In the blizzard of attention around the virtues of local food
production, food writers and activists place environmental
protection, animal welfare, and saving small farms at the forefront
of their attention. Yet amid this turn to wholesome and responsible
food choices, the lives and working conditions of farmworkers are
often an afterthought.
Labor and the Locavore focuses on one of the most vibrant
local food economies in the country, the Hudson Valley that
supplies New York restaurants and farmers markets. Based on more
than a decade's in-depth interviews with workers, farmers, and
others, Gray's examination clearly shows how the currency of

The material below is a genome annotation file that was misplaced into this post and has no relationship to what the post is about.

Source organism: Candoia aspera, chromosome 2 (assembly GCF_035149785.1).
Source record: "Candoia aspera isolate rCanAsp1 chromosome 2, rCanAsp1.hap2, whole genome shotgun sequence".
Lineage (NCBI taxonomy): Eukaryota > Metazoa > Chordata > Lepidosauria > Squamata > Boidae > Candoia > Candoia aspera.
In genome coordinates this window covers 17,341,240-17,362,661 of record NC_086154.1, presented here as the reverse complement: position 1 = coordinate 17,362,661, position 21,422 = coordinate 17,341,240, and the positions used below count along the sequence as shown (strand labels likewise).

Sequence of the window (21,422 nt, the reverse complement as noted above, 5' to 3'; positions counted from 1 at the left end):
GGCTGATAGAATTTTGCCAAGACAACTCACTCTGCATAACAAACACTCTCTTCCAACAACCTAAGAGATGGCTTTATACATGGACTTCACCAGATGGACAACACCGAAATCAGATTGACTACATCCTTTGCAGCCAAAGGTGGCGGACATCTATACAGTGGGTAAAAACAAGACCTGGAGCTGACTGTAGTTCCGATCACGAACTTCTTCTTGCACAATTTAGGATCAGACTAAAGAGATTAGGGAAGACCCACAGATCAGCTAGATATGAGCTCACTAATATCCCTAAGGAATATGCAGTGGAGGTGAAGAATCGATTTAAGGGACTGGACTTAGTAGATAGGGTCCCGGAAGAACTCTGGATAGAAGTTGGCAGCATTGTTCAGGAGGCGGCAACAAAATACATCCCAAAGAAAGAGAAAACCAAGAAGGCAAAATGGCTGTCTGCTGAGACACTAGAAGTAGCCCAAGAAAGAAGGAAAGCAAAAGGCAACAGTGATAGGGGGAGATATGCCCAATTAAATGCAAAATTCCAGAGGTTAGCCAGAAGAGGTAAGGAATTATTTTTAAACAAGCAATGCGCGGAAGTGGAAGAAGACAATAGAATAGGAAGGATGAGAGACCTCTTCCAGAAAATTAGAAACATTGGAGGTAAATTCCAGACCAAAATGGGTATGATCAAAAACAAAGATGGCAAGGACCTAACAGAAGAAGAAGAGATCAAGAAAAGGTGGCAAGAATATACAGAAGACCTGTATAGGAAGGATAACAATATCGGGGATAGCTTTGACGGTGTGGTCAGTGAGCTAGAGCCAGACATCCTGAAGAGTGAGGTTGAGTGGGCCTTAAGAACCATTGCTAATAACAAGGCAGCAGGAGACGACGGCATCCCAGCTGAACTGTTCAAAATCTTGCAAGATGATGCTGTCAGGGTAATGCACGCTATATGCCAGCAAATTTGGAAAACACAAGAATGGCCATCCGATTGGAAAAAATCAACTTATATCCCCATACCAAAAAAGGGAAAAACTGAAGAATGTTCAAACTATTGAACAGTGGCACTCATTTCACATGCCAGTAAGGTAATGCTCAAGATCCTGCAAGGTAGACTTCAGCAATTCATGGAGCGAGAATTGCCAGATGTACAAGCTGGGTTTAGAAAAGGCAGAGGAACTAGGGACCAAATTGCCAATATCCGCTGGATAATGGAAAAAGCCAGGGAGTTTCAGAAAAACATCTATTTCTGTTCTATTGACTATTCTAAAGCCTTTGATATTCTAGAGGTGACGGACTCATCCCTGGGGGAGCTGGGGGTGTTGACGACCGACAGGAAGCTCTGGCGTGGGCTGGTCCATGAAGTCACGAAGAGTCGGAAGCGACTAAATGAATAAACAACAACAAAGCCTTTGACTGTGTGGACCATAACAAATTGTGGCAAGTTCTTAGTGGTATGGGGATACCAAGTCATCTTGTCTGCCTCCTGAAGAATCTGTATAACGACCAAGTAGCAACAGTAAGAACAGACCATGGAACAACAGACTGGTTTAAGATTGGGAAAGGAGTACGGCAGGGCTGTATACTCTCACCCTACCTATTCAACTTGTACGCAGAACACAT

agrarian values serves to mask the labor concerns of an already
She also explores the historical roots of farmworkers' predicaments
and examines the ethnic shift from Black to Latino workers. With an
analysis that can be applied to local food concerns around the
country, this book challenges the reader to consider how the
mentality of the alternative food movements implies a comprehensive
food ethic that addresses workers' concerns.
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